Additionally, all MBA programs need to include an HR requirement. Not doing so reinforces to business students, who are future business leaders, that HR is not a real profession and that it is not an integral part of business operations. HR deserves a seat at the table of MBA courses.
Examining the current state of HR, requires looking at the resources available for HR practitioners to expand their skills. The PHR and SPHR are the most well-known industry certifications. HR has long been accused of living in its own world, uninterested in the larger business. Regrettably, the PHR and SPHR simply encourage the perception that HR is not business oriented and is more focused on process than on impact.
The weight that the PHR and SPHR actually carry in the business world is little to none. I have never known a CEO who placed any significance on those certifications. These designations may strengthen your understanding of tactical HR issues but they will rarely distinguish an HR person in the eyes of a CEO or other company stakeholders.
HR needs to listen to what its business leaders want and provide professional certifications to meet these needs. Certifications in organization development, process design, training and development, or career development are places to start. These certifications will expand and evolve an HR practitioner's skills and enable them to add more value.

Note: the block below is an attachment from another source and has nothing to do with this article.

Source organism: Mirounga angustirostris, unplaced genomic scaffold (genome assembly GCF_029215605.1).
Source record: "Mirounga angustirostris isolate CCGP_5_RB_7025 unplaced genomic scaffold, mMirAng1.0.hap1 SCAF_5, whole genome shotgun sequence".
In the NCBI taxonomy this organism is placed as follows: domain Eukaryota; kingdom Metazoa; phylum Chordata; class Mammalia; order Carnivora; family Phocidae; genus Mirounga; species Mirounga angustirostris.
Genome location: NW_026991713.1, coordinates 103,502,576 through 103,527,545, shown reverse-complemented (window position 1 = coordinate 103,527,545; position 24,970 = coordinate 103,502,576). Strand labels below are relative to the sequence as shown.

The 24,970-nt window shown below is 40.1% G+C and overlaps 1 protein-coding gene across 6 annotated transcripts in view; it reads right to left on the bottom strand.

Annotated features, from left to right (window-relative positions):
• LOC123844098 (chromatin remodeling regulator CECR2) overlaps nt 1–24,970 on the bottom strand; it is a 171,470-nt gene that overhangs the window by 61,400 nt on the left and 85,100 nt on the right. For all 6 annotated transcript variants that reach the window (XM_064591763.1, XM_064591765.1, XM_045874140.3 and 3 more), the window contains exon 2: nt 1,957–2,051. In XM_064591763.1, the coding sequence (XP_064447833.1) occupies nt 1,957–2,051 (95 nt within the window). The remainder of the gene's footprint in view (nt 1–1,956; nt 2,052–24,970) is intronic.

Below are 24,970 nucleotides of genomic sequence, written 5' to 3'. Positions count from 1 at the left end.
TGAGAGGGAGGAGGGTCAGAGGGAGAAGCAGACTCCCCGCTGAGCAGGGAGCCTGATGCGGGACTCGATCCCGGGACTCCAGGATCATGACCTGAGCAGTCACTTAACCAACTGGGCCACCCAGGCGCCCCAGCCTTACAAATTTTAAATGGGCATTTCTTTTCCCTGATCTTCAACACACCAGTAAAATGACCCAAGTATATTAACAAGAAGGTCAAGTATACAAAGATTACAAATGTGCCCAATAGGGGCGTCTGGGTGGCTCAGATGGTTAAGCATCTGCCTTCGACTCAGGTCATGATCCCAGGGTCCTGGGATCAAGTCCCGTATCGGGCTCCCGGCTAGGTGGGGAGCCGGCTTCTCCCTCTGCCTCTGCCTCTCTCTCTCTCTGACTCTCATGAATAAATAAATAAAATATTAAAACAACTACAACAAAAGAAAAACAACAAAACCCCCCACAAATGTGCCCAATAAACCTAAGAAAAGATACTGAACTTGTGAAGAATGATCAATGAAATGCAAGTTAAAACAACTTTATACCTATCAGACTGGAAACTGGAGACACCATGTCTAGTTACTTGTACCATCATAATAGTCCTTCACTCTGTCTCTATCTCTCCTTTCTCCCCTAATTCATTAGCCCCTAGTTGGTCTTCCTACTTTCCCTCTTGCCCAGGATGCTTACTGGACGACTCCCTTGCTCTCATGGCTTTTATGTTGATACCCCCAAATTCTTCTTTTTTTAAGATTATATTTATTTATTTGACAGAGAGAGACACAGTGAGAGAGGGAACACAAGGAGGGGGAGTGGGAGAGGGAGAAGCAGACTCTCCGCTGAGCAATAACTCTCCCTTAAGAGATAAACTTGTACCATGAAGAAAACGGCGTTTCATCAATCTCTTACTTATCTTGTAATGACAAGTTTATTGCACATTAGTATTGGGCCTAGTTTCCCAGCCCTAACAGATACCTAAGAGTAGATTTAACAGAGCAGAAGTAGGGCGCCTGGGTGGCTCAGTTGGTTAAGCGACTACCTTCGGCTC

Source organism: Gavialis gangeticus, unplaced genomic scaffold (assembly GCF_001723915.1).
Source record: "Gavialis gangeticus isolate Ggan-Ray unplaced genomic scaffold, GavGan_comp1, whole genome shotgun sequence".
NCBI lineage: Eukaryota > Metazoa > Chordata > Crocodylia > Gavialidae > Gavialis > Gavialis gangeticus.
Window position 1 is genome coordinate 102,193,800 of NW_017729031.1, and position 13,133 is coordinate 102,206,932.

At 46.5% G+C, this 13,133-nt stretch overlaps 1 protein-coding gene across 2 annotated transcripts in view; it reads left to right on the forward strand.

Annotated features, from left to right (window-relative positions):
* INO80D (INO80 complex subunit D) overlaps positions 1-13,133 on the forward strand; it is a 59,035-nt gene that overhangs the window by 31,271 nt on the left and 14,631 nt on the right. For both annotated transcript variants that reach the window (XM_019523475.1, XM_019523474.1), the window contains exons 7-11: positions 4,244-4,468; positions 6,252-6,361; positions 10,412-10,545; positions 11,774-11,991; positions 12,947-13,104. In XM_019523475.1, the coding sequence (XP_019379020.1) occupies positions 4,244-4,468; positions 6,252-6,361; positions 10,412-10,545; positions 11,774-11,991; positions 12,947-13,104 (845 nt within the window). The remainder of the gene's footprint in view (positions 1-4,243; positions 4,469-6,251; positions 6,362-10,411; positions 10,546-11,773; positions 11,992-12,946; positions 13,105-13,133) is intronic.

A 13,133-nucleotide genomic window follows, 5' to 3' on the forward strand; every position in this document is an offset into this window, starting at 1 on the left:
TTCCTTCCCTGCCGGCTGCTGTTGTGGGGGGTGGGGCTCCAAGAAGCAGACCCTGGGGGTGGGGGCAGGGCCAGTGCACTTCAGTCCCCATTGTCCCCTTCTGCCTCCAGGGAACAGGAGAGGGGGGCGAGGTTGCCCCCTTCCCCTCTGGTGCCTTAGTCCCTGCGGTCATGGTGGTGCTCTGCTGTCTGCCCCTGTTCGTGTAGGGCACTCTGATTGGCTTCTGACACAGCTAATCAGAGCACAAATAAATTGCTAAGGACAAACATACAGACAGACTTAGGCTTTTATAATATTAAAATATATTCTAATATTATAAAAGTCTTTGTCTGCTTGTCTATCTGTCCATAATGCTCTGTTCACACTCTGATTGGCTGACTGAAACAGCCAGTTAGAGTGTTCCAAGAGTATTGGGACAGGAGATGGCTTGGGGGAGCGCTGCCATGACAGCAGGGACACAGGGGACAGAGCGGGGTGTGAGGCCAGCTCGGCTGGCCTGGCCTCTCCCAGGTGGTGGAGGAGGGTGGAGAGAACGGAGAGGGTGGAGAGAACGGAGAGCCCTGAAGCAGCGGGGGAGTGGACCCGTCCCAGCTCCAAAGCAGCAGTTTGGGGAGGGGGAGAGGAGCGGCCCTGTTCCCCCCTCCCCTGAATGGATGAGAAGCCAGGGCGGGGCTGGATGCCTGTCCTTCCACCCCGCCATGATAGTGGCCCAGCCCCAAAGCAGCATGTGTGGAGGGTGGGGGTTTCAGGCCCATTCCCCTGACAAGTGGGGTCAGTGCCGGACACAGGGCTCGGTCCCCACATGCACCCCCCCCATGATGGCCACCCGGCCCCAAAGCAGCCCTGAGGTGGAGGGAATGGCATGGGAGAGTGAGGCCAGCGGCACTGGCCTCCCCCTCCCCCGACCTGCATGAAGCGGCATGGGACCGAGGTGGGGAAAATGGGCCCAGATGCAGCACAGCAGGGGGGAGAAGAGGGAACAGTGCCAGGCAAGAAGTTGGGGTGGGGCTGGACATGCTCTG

Despite the current state of HR educational and professional programs, there are still bright, creative and ambitious new grads entering the field, although not as many as we'd like. They just don't stay. Bogged down by administration, managed by uninspiring leaders, and often just plain bored, they leave the profession early on.
So, how do we get these young workers to stay in HR instead of transitioning to other careers? We know the answer. If HR is supposed to nurture the talent of an organization - then how come we do such a poor job of nurturing and retaining our own?
Junior level HR employees can't be exempt from the, often inescapable, administration that every HR department has to do. But, we need to identify the very best junior HR people and then "exploit" their talent - increase their responsibility and visibility within the organization. Internal customers want partners who are creative and passionate advisors, partners they can turn to with their most important concerns. Junior HR professionals who evidence these skills should be developed aggressively.
If business is demanding more and different things from today's HR professionals, then the entire industry needs to radically change how it prepares people for the profession. This begins at the bachelors degree level but continues throughout post-baccalaureate education into entry level HR jobs.
All HR professionals need to own the responsibility of helping the next generation of HR practitioners transform the profession and their role in it. The time is now, the stakes are high, and we owe it to them.